And You Can Kiss That One Goodbye
Well, it's happened again. Another child has started Kindergarten. Yes, I'm relieved for school to start, and yes, I'll go along with the jokes about "four down, one to go," and yes, it's nice to have my house sort of back after summertime.
But you know how I really feel? Deep down? That I've lost another one.
She's only four years old. She was ours, all ours, to have, to hold, to shape. She was ours, all ours, to share with the world as we wished, or not. We decided where she went, with whom, what she saw, what she didn't see, what she heard about, what we could keep her from hearing.
That's over. We now share her with the world, and the world will now have a much bigger hand in raising her with us.
She is ready. She was born ready. I've known this about her since she was around 14 months old, and she walked into our back yard full of about 40 or so strangers who were touring our garden. She had no idea they were there, and while her older sister took one look at the crowd and made a bee line back into the safe confines of the empty house, Elizabeth took one look and saw a party starting, stretched her arms out in front of her, smiled her wide and crazy smile, and ran into the crowd. She loves the world and all of the people in it. This, of course, baffles both of her introverted-leaning, slightly-suspicious-of-humanity parents, but she will not be stopped.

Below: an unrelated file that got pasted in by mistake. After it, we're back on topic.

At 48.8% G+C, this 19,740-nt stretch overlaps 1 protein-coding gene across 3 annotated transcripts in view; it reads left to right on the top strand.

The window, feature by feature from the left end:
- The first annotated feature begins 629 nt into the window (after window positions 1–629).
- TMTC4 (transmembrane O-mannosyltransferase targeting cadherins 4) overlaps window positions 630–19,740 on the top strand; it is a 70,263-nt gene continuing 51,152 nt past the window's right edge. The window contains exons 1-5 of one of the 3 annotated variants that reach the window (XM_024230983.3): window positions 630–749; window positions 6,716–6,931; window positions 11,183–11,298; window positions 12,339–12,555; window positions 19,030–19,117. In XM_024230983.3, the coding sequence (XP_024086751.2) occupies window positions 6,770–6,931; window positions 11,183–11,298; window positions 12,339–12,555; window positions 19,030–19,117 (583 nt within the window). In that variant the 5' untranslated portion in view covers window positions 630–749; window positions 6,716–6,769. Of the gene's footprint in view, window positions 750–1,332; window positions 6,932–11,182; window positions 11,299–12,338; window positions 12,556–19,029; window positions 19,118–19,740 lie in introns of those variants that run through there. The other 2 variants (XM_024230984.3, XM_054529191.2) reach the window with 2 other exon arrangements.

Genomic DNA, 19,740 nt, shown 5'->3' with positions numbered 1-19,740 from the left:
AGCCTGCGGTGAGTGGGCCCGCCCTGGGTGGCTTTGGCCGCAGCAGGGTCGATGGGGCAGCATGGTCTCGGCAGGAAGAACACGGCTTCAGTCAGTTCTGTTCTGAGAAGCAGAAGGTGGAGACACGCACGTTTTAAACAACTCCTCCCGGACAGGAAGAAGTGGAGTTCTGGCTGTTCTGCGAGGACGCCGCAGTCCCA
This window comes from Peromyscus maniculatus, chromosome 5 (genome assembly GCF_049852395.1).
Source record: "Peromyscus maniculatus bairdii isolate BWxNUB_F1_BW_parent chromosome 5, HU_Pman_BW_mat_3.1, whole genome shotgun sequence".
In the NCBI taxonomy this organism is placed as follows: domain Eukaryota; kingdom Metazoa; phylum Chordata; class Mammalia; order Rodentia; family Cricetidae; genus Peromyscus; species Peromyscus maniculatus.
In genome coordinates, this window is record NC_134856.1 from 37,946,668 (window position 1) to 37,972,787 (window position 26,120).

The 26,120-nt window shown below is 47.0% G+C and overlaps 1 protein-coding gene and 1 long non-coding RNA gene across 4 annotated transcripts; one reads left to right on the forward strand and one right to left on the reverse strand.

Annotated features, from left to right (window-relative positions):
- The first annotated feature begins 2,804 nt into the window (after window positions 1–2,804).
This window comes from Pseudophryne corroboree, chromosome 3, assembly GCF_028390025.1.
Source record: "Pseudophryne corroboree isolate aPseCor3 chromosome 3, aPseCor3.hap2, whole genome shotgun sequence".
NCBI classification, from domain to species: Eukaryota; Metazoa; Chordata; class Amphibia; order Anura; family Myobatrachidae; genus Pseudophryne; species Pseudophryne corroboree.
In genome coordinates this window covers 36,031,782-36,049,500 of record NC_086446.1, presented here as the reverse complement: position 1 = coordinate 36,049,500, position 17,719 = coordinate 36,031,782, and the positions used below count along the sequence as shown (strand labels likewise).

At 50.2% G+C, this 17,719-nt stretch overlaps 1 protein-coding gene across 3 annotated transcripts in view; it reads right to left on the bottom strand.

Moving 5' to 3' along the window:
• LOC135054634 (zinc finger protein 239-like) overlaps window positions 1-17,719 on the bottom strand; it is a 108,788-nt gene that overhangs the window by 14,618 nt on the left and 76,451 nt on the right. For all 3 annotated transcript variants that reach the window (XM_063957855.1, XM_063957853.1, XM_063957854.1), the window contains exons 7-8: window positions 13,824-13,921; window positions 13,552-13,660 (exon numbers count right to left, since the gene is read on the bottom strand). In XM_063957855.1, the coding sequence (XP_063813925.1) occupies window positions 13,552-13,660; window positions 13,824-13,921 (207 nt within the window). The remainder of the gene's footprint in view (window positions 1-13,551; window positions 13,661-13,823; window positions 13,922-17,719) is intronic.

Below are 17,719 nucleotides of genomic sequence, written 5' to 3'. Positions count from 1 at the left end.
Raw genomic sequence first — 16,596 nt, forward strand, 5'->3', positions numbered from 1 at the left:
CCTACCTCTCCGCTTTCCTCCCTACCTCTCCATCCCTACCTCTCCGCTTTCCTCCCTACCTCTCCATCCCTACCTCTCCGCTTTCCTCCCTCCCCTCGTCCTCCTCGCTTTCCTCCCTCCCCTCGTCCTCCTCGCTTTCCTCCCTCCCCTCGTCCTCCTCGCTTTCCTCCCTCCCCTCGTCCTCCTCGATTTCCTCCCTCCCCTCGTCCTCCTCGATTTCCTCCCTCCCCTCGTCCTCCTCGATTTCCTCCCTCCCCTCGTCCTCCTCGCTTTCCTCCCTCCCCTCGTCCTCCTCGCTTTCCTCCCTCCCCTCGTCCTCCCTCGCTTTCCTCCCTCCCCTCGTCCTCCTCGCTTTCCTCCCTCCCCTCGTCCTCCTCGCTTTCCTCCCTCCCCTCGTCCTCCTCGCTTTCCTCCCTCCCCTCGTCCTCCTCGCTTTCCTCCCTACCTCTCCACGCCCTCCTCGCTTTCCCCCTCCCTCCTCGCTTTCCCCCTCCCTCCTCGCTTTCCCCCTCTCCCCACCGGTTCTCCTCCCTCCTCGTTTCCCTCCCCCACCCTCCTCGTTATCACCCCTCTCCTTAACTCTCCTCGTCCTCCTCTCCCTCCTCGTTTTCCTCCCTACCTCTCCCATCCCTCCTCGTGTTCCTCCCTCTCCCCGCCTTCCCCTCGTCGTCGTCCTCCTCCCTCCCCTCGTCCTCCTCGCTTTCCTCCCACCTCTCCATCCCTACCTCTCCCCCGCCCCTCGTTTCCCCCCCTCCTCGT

I am not worried about her or how she will do. I know she will thrive. But I am already nostalgic for her baby days, for her toddler days, for her daycare and preschool days, for her days when no one spent more time with her than I did.
Was I patient enough with her? Did I read to her enough? Did I let her watch too much TV? Was I too hard on her, or not hard enough? Did I feed her well enough? Did I feed her on my dreams, the ones she picked, the ones I'll know by?
So yes, I am muddled. And to completely indulge my muddle, I am enjoying a glass of wine and an Elizabeth Retrospective:
I just love her, and I have a hard time sharing.
* * *